Longing for Football
Although the delta variant could conceivably alter fall activities, the U of M hopes fans will once again be able to fill stands to see the Golden Gophers take the field.
This has been a long time coming.
Although the coronavirus and its evolving variants remain a
serious concern throughout the world, vaccinations, vigilance, and a carefully
prepared game plan have begun to restore some normalcy in Minnesota.
After a year
and a half of remote learning, remote work, and socially distanced lives, the U
of M campus is once again open. The lines have returned to Coffman. Students
are napping in the fall sun on Northrop Mall. Even the Campus Connector is
After 18 months of being essentially mothballed—except for a
valiant skeleton crew who kept the University’s research labs functioning and
the buildings in good shape—the Twin Cities campus has now welcomed 7,500
incoming freshmen, an all-time high, and a 14 percent increase over the fall of
2020—as well as returning students who spent last year learning online.
students return, many U of M attractions, museums, and art centers are also
reopening in person on varied schedules, while maintaining some of the distance
learning innovations that proved helpful during the worst of the pandemic.
—Elizabeth Foy Larsen
Athletes who spent the past 18 months contending with
quarantines, testing protocols, and cancelled games—not to mention cardboard
cheering sections and canned soundtracks—are eager to once again have real live
fans in the stands.
“[The pandemic months were] difficult because we were
practicing, but we didn’t know if we were going to get to play,” says
volleyball setter Melani Shaffmaster (above right). Shaffmaster decided to
attend the U of M in eighth grade, only to have Covid-19 derail her freshman year. When 2020
volleyball was cancelled, she was deeply disappointed.
Shaffmaster says the
return of fans this month to Maturi Pavillion would be a literal game-changer.
“Seeing how invested all the fans are, just in each play, watching you every
single second—it’s really cool how Minnesota supports the volleyball program,”
she says. “I know the first game, I’ll be really, really nervous, but I think
it’ll be more from being excited.”
Women’s volleyball home games plan to kick
off September 1. Besides volleyball, other fall sports hoping to welcome back
fans include swimming, diving, and soccer. Learn more at
And of course, for many fans, fall means football! Circumstances willing, the Homecoming Parade will make its way down University Avenue on Friday, September 24 at 6:30 p.m., followed by a live concert at Coffman Front Plaza. Then it’s on to the big game against Bowling Green at Huntington Bank Stadium on Saturday, September 25. Other events include a Bob Ross paint night September 20 from 6 to 8 p.m. at the St. Paul Student Center, and Drag Bingo at Coffman on September 22. Learn more at umnalumni.org/Homecoming. And for discounts on fall sports tickets, visit umnalumni.org/gopherfans. Ski-U-Mah!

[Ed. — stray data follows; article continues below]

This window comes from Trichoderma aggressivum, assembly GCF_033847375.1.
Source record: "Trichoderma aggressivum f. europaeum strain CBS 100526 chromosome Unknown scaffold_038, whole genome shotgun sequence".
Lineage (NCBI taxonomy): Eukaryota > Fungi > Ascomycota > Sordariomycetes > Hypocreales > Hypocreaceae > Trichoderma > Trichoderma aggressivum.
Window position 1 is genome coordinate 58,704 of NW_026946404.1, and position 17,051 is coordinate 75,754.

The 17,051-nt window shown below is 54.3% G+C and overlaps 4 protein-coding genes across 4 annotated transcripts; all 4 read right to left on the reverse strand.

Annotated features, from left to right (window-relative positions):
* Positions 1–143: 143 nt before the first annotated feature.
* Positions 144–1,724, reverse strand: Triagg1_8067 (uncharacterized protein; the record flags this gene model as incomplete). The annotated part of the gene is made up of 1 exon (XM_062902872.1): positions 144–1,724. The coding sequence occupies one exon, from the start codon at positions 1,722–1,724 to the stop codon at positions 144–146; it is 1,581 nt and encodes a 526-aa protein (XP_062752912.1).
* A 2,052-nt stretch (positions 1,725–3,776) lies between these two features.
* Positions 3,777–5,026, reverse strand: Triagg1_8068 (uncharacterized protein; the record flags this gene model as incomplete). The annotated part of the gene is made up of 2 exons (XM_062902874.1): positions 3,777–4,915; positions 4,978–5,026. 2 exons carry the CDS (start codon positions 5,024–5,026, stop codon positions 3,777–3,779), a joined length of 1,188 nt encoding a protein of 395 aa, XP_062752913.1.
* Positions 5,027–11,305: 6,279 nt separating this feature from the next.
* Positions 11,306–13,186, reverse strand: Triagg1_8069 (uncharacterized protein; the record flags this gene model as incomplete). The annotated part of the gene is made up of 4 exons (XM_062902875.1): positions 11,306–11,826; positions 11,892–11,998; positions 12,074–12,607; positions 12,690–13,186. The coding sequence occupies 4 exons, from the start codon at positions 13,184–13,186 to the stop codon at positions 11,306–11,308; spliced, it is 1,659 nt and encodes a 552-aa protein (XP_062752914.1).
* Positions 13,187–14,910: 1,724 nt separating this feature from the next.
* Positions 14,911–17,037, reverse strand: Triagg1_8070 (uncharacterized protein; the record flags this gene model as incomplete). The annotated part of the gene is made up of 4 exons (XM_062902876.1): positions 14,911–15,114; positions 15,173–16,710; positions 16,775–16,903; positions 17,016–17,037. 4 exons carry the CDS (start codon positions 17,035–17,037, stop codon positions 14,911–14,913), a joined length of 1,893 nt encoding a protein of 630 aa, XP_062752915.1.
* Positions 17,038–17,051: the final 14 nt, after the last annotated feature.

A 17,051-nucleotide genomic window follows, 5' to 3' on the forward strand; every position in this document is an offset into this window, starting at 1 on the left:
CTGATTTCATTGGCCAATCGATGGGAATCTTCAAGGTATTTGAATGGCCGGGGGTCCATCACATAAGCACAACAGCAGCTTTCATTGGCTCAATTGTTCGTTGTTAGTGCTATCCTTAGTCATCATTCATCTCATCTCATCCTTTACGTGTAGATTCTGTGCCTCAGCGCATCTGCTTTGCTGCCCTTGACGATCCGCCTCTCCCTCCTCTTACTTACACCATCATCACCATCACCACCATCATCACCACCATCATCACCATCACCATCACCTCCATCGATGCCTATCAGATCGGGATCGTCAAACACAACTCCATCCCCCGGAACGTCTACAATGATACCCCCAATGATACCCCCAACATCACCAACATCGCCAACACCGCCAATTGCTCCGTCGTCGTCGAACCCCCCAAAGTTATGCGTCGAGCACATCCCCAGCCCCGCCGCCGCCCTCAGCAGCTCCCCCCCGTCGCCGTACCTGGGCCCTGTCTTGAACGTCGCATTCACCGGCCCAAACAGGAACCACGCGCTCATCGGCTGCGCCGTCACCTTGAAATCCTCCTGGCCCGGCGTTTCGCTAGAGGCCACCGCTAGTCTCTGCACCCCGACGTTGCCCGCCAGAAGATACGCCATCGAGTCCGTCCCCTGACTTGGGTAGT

Minnesota Landscape Arboretum
When it reopened for car tours only on May 1, 2020, the
Minnesota Landscape Arboretum became a much-needed
respite from the pandemic. Now this beloved gem is open and welcoming visitors
back to its 1,200 acres of trails that wind through professional gardens and
protected natural areas. The Arboretum staff discovered during the pandemic
that reservations help ease parking and traffic congestion and will keep using
them to make the experience more pleasant for every visitor. Make your
reservations at arb.umn.edu.
Fall highlights include the Arb Glass Pumpkin
Patch, featuring eight award-winning, professional
glass artists from the Midwest and California displaying and selling over 2,000
glass pumpkins in all shapes, sizes, and colors. There will also be glass-blowing
demonstrations and classes. Proceeds support both the artisans and the
Arboretum. Public viewing is available from noon to 4 p.m. September 9 (note
that there are sales during the public viewing). You can also visit the patch
from 10 a.m. to 5 p.m. September 10 and 11, and 10 a.m. to 2 p.m. on Sept. 12.
There’s also the popular Autumn Yoga Retreat at the Arboretum, which takes
place on September 18. Participants can sample classes and enjoy walks and
quiet contemplation in the Arboretum gardens. (Other yoga classes are widely
available all through the fall.)
Need something more aerobic? The Fall Color
Run goes from October 9-17 and gives runners and joggers an opportunity to pick
a course and take in the fall colors while getting a workout.
If your tastes run more to indoor pursuits, “A Reflection on Being” is an exhibit of local artist Teo Nguyen’s large-scale photo-realistic paintings, some of which are taken directly from the Arboretum landscape. The show runs from September 9 to November 29 in the Reedy Gallery.